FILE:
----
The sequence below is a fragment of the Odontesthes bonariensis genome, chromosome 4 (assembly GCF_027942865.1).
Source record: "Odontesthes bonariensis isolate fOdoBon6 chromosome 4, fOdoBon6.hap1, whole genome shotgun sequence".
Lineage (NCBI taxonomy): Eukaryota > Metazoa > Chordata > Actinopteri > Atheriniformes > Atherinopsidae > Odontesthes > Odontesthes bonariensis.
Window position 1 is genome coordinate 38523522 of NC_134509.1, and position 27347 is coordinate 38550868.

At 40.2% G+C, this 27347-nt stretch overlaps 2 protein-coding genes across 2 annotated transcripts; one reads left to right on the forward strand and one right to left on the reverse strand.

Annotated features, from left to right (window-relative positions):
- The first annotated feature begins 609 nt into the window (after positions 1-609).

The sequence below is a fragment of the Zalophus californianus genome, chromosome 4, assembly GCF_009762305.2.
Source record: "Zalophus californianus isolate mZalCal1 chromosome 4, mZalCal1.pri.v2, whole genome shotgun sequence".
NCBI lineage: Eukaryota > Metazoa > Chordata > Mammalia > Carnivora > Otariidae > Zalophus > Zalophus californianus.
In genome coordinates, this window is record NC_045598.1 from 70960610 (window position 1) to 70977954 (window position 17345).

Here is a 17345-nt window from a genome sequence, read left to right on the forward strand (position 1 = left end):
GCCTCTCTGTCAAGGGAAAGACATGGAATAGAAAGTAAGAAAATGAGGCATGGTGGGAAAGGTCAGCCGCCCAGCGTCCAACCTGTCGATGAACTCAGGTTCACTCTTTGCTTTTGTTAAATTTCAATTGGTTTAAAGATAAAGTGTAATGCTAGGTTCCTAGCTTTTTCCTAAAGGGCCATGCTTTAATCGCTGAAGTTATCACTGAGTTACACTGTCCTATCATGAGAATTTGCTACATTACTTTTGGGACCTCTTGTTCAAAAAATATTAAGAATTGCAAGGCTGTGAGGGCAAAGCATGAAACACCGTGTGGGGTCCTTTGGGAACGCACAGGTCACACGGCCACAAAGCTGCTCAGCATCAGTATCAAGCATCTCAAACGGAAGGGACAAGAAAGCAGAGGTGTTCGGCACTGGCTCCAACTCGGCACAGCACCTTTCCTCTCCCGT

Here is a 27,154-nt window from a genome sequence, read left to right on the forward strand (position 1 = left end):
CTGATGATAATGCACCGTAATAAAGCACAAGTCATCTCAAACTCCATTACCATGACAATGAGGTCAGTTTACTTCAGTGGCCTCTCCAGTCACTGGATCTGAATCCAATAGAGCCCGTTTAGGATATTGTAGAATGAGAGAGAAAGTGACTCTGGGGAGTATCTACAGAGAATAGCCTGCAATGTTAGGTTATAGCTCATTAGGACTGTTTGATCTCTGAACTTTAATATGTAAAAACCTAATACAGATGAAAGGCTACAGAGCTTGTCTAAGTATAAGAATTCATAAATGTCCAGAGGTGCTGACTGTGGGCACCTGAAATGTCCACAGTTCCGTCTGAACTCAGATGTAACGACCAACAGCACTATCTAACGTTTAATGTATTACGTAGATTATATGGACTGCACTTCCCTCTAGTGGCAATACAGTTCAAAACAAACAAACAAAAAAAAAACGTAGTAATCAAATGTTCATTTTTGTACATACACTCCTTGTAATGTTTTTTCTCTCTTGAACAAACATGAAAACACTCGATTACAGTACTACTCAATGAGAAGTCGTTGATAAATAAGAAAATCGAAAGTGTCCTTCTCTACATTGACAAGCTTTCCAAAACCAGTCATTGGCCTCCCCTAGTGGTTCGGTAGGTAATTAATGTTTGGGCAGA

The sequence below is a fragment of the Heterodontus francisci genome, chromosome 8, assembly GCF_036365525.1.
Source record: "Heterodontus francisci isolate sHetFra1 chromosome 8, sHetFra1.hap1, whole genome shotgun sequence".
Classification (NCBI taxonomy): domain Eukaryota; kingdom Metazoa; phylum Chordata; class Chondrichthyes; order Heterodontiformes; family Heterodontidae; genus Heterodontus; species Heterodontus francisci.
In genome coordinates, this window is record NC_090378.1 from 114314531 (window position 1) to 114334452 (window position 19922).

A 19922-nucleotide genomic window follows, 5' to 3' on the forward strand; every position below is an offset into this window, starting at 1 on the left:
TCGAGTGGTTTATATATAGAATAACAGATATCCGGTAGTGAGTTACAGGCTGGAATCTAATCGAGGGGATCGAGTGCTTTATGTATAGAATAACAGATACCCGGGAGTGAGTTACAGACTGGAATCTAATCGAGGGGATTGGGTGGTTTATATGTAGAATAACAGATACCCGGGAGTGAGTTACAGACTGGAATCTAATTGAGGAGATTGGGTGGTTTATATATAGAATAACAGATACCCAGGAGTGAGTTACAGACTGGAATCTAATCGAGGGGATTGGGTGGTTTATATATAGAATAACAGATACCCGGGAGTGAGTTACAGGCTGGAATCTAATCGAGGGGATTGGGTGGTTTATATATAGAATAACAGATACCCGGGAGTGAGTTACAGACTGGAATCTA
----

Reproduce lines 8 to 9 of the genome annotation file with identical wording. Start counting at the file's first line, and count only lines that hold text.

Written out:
The sequence below is a fragment of the Zalophus californianus genome, chromosome 4, assembly GCF_009762305.2.
Source record: "Zalophus californianus isolate mZalCal1 chromosome 4, mZalCal1.pri.v2, whole genome shotgun sequence".